The absence of big Olympics and political advertising will pull down local TV advertising revenue almost 10% in 2011.
Local media research firm BIA/Kelsey is estimating that local TV advertising revenues will sink 9.8% to $17.4 billion, down from $19.4 billion in 2010. But online/digital revenues for local TV stations will climb 22% to $550 million.
2010 was the first year since 2006 that witnessed year-over-year gains -- improving 23.2% over 2009's deep recession-scarred performance, which pushed down local advertising revenues to $15.8 billion.
For the better part of two decades, TV stations have been subjected to two-year cycles: soaring gains from Olympics and political advertising dollars in one year, followed by declines with their absence the following year.
True to form, BIA/Kelsey estimates the local TV advertising market will recoup virtually all its 2011 declines in 2012, rising to $19.3 billion. Local TV-connected digital advertising will continue to gain strength -- a 15.8% hike to $638 million.
However, research suggests that TV stations will not top the big $20 billion totals in recent years -- 2005 to 2008 -- before the recession hit anytime soon. The 2006 year was at an all-time high of $22.8 billion. By 2015, BIA/Kelsey projects local TV station advertising revenues of $19.5 billion -- virtually the totals of 2010. But it says local TV stations' digital advertising revenues will continue to climb, topping to $890 million.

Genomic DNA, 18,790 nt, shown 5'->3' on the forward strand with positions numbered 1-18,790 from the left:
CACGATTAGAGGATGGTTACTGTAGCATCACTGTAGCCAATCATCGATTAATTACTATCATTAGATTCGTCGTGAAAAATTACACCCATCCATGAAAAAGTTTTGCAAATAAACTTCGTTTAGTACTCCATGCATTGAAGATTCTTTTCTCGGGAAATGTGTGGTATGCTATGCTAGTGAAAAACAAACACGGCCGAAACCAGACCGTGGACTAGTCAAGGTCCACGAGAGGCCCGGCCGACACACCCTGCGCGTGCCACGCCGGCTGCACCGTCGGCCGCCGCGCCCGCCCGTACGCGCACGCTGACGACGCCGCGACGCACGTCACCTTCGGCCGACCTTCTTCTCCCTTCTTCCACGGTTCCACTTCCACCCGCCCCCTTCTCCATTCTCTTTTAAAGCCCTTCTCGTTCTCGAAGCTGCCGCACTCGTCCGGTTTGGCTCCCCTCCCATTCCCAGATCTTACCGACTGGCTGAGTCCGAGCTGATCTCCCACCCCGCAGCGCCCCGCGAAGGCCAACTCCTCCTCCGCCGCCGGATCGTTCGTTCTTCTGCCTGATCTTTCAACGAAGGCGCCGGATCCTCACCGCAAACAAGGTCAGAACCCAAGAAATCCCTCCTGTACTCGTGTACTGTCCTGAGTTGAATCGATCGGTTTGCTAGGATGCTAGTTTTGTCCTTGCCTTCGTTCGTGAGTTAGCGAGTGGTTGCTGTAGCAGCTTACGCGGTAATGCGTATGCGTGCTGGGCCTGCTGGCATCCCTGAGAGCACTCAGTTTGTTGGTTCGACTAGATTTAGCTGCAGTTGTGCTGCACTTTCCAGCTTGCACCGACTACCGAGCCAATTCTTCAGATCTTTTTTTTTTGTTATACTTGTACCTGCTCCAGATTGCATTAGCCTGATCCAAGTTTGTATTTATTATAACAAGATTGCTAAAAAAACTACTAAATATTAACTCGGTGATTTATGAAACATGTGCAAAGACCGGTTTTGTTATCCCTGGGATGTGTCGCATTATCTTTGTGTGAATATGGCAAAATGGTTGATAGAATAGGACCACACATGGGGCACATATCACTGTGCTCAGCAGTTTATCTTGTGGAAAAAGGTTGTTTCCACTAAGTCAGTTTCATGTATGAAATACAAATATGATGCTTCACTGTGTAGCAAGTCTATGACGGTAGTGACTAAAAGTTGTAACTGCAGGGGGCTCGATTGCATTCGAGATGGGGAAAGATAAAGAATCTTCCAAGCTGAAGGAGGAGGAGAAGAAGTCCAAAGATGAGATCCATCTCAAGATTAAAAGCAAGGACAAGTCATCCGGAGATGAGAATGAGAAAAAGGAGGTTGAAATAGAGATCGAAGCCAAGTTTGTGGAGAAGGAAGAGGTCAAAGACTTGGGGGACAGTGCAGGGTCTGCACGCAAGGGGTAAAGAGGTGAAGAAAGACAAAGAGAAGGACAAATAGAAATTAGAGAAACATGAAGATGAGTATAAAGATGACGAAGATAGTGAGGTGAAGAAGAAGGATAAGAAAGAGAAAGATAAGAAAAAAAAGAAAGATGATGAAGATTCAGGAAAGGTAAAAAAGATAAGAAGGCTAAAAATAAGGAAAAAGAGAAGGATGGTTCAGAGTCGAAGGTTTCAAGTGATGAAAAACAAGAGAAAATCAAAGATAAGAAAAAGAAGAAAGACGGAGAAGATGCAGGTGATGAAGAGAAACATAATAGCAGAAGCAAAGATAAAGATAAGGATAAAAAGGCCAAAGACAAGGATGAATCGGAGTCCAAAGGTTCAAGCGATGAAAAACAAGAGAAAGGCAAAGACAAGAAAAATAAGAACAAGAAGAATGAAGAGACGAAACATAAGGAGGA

Local TV -- as with all broadcast TV -- continues to witness lower ratings. But business continues to be steady.
Mark Fratrik, Ph.D., vice president of BIA/Kelsey, stated: "Even with some erosion of viewers, it was a strong demonstration that local television continues to show its value to advertisers by delivering the shoppers, voters, and influencers they want to reach."
BIA/Kelsey says revenues for the overall local media advertising marketplace -- as defined by media that provides local audiences to all types of advertisers -- will grow at a 2.4% compound annual growth rate over the next five years, reaching $153.5 billion by 2015.